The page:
The Canadian government’s failure to report on Colombian human rights, as promised as part of its Free Trade Agreement (FTA), drew criticism from the country’s opposition Thursday.
The FTA, which went into effect in August 2011, received the backing of Canadian opposition parties when Prime Minister Stephen Harper committed to releasing annual reports on how trade was affecting human rights in Colombia. A report analyzing the treaty was released Wednesday with no mention of human rights issues.
“As the agreement has only been in force for the last four and a half months in 2011, there’s not enough available data to do a comprehensive analysis,” said Trade Minister Ed Fast in Canada’s House of Commons. “That analysis will be released in 2013.”
The report’s delay drew the ire of many government critics, who felt the current administration was only seeking profit from Colombia while ignoring its human rights violations.
“Canadians want more trade (…) but we also want (…) the partners we trade with to respect democratic values,” said the opposition’s international trade critic Don Davies. “It leaves us to wonder whether the government was afraid to table an honest human rights assessment because it shows the situation in Colombia has not improved.”
Opposition party member Scott Brison, who used his close ties to Colombian officials to propose the joint report, assured Canadians that the South American nation was committed to improving its shoddy human rights record, which has seen 17 trade unionists disappear since the agreement was signed.
“I know the Colombian government, with which I continue dialogue, takes this reportage very seriously and actually views it as an opportunity to deepen corporate social responsibility and to increase transparency around human rights and the affect of legitimate trade on actually strengthening human rights,” said Brison.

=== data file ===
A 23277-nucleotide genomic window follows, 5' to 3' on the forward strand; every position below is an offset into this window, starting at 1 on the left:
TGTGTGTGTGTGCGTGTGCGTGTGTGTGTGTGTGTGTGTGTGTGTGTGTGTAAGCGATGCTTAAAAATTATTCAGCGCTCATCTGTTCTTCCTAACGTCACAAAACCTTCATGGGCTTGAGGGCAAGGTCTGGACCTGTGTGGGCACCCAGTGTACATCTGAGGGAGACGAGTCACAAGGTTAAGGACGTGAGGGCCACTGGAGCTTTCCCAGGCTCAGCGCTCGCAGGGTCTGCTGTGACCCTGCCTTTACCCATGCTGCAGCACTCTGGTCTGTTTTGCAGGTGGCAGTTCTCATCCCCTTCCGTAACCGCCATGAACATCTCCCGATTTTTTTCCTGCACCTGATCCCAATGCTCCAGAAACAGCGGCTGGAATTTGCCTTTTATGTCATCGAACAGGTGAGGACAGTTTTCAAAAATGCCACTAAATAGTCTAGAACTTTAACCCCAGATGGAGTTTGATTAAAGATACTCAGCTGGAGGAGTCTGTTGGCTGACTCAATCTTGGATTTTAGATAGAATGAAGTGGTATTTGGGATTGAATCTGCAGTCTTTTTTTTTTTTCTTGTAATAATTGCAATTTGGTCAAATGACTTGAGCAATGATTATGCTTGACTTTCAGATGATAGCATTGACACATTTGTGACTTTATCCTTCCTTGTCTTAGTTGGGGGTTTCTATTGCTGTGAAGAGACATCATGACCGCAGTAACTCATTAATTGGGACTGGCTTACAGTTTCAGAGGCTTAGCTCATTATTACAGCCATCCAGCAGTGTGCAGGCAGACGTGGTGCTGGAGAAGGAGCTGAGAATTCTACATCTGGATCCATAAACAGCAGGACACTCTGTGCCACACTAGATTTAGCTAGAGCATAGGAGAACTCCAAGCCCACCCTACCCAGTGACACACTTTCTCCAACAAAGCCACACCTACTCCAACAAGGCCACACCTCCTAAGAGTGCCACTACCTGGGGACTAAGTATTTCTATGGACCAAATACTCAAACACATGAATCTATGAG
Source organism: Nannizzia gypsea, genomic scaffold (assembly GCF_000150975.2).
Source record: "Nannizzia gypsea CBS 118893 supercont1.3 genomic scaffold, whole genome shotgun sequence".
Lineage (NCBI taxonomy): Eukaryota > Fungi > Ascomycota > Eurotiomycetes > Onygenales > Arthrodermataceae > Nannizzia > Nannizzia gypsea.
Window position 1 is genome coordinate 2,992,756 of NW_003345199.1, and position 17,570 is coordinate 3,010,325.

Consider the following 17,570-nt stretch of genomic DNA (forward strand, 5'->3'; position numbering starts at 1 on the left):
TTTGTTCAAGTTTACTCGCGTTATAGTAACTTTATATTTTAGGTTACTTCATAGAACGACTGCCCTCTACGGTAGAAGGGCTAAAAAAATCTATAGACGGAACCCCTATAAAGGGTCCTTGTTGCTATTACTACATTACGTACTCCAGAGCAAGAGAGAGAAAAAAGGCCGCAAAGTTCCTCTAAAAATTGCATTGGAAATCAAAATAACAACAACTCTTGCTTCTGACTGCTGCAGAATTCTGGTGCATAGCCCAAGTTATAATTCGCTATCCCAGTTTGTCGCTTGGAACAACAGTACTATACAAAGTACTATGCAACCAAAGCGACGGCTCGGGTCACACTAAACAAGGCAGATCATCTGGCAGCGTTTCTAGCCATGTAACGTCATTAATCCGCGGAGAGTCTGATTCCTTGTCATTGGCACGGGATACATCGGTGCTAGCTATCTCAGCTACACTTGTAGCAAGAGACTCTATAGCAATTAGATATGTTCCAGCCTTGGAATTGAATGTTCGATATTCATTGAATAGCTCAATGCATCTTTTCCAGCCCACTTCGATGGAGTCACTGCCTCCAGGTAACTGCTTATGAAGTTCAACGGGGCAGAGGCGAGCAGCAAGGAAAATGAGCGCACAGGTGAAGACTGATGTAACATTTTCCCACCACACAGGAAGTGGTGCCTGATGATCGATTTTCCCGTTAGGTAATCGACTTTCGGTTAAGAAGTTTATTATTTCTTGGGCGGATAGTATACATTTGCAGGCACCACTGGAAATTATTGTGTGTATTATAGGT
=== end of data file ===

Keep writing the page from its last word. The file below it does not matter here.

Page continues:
“I hope that the Harper government takes this reportage process as seriously as the Colombians do,” he added.
Numerous criticisms against Canadian mining operations have been lodged by Colombian civil rights groups, according to Jennifer Moore, the Latin American coordinator for Canada-based industry monitor MiningWatch.
“What really worries us is that you put into place a new free trade agreement, you provide new and substantial rights to foreign investors to defend their investments (…) and there are no correspondingly strong rights for communities to assert their rights when their being infringed upon by these corporate interests,” Moore told Colombia Reports.
Complaints have ranged from company representatives entering indigenous land without permission to overlapping mining operations forcing residents from their homes. Canadian gold mining company Gran Colombia has been the target of heated protest in recent years after its alleged failure to allow “robust public participation” in communities where operations have taken place, according to Moore.
In 2011, a Catholic priest from the historic gold-mining department of Caldas protested his town’s demolition to make way for the company’s mining operations. He was murdered by unknown assailants shortly afterward. Gran Colombia denied responsibility for the murder, saying it was simply a robbery gone wrong.
“The inclusion of this human rights report in order to justify the passage of the Canada-Colombia Free Trade Agreement was a whitewash from the beginning and now we’re just seeing what a sham it really is,” added Moore.
The FTA made news May 7 when Canadian officials claimed Colombia failed to issue duty-free licenses to its exporters in 2011.
The United States FTA with Colombia went into effect May 15. The agreement has also been fiercely criticized by human rights organizations in both countries due to the ongoing violence against labor activists and union workers.